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Posted by MajorMitch

So here we are, after 50 entries spanning nearly two years I’ve decided it’s a good time to end this blog series on video game music. As I explained in my “Quickies 1” post, it’s all about time management. I’ve very much enjoyed doing this series, and there are still hundreds of great video game songs out there that I haven’t covered, but writing each entry does take a decent amount of time and effort on my part. It makes me a little bit sad, but I know in my heart of hearts that doing these is no longer the best use of my time. I still love video game music as much as anyone, and may do isolated posts about it here and there if I feel like it. But the organized “Awesome Video Game Music” series now comes to an end.

For this last entry, however, I’ve saved up three songs that are particularly meaningful to me personally, ones that I would easily place among my all time favorites. I hope you enjoy them, and I also hope someone out there has gotten something out of this series on the whole. If not, I had fun doing it anyway :P Feel free to go back and browse the archive, and as always feel free to send any awesome video game music you come across my way. And with that, let’s take one last look at three very special songs!

Civilization IV: Baba Yetu

One of the primary defining features of the Civilization series to me is, for lack of a better word, the worldliness of it. Every time I play a game of Civ I’m reminded of how much history and context exists in all corners of the world, and Baba Yetu feels like the perfect reflection of that. It’s simple, enjoyable rhythms and instrumentation speak to many of our cultural origins, and this particular rendition of the Lord’s Prayer sung in Swahili has a positive tone that’s extremely catchy. I’m not a religious person, but I still find Baba Yetu inspiring in a different way, as a song that embodies the culture and history of us as a collective peoples. That’s a great fit for a game with the kind of scope Civilization has, and listening to this song always gets me in the mood to play just one more turn.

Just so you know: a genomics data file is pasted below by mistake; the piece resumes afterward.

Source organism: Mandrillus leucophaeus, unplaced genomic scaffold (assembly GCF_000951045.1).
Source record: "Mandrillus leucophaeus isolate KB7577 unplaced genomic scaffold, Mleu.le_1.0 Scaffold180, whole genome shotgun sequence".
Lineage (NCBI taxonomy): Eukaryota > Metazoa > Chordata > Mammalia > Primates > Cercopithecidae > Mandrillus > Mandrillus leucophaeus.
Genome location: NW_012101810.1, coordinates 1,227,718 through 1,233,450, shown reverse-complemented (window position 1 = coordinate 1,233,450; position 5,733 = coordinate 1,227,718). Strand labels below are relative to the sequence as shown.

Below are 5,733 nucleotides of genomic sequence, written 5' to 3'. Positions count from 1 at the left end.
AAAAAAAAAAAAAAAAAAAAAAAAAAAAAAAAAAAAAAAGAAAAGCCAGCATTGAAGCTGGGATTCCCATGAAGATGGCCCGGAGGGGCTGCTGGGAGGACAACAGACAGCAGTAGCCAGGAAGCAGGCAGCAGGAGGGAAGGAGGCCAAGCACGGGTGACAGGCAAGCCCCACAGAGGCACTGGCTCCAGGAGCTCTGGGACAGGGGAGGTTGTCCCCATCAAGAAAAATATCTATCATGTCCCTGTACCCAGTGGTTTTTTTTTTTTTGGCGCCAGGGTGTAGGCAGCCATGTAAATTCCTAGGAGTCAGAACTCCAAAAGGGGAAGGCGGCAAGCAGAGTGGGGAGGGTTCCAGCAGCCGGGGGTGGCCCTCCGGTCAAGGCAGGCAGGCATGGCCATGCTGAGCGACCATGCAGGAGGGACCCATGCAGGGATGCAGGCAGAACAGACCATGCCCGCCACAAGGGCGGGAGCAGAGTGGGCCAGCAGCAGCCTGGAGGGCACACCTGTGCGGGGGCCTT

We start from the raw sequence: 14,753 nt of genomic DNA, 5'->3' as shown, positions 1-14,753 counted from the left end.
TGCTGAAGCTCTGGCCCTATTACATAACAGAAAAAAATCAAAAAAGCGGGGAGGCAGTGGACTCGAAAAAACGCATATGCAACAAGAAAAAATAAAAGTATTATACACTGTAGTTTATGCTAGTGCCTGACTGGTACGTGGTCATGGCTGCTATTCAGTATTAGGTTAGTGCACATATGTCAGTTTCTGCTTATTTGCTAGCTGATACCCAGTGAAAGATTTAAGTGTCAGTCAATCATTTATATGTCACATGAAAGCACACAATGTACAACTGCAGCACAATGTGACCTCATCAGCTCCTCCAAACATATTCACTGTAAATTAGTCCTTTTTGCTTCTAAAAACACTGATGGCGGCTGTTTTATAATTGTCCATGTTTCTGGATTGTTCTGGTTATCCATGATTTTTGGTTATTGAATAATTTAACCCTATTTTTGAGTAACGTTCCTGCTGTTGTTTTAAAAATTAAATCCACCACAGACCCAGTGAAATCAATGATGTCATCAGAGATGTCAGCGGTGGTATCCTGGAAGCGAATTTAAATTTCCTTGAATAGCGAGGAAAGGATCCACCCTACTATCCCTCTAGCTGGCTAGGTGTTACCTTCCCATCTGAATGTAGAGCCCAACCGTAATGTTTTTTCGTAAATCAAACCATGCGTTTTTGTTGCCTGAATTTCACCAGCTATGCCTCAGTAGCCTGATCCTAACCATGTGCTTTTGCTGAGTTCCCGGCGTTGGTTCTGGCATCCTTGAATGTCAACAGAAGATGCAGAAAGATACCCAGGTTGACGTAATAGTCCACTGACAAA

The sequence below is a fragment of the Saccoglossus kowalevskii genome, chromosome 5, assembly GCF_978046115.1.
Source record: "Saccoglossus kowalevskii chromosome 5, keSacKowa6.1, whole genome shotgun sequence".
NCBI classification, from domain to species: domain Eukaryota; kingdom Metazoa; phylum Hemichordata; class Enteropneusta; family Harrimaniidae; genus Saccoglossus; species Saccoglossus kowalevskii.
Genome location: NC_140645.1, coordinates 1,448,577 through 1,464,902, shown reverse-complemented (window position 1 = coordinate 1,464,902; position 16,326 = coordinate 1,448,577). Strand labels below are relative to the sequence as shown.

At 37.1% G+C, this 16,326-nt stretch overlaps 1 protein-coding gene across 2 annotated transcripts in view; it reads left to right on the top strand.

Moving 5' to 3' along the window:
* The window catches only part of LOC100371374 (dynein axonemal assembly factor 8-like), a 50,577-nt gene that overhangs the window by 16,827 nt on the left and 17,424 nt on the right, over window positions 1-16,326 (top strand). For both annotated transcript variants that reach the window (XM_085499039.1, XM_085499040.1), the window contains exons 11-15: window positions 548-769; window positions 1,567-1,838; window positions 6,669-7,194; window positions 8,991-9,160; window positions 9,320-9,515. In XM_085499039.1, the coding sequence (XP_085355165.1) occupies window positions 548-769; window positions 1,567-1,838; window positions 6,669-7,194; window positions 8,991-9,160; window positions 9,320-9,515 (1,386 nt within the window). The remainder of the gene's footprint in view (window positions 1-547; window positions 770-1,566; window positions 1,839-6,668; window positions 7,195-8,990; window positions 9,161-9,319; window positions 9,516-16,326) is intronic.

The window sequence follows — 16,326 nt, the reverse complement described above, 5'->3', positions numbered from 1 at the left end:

Final Fantasy VII: The Golden Ivories of Gaia (Remix)

I’ve covered more than enough Final Fantasy songs in this series, but if you’ll indulge me one more time I’d like to highlight a Final Fantasy VII remix that’s always stood out to me. Called The Golden Ivories of Gaia, courtesy of OC ReMix, it mashes together many of the game’s best themes via piano. Part of my fascination with this remix is certainly the instrumentation; I’ve always loved piano. But I also think its particular choice of Final Fantasy VII themes and unique arrangement of them is gorgeous. Especially the way it flows from one to the next and builds up to a powerful ending. The immediate stop, followed by the iconic notes from Aeris’ Theme about a minute from the end tugs on my heart every time, and the ensuing send off via the main theme is fantastic. In short, The Golden Ivories of Gaia stands as one of my favorite tributes to Final Fantasy VII and its memorable music.

Wind Waker: Credits

The Wind Waker’s credits theme has always been pretty dear to me. Part of that is certainly due to the fun, catchy nature of the song. It’s jaunty and free flowing, and its tone and instrumentation match the seafaring pirate vibe of the game marvelously. It’s also incredibly bright and cheerful, which alludes not only to the sunny visuals of the game itself, but also to the fact that the game exudes a ton of “boyish charm”, so to speak. Every Zelda game is essentially about a young boy going on a grand adventure to save the kingdom, yet for some reason The Wind Waker is the one that has always felt the most emblematic of that ideal to me. Combine that with the way the song seamlessly includes other Zelda classics, such as the series’ Main Theme and Zelda’s Lullaby, and this credits theme becomes a poignant reflection on not just the entire Zelda franchise, but my own boyhood as well. As such it’s a fairly nostalgic piece for me, which I also think makes it a solid choice to end this blog series on. I hope you’ve enjoyed listening and thanks for reading!

For additional information on this blog, or to view other entries, click here.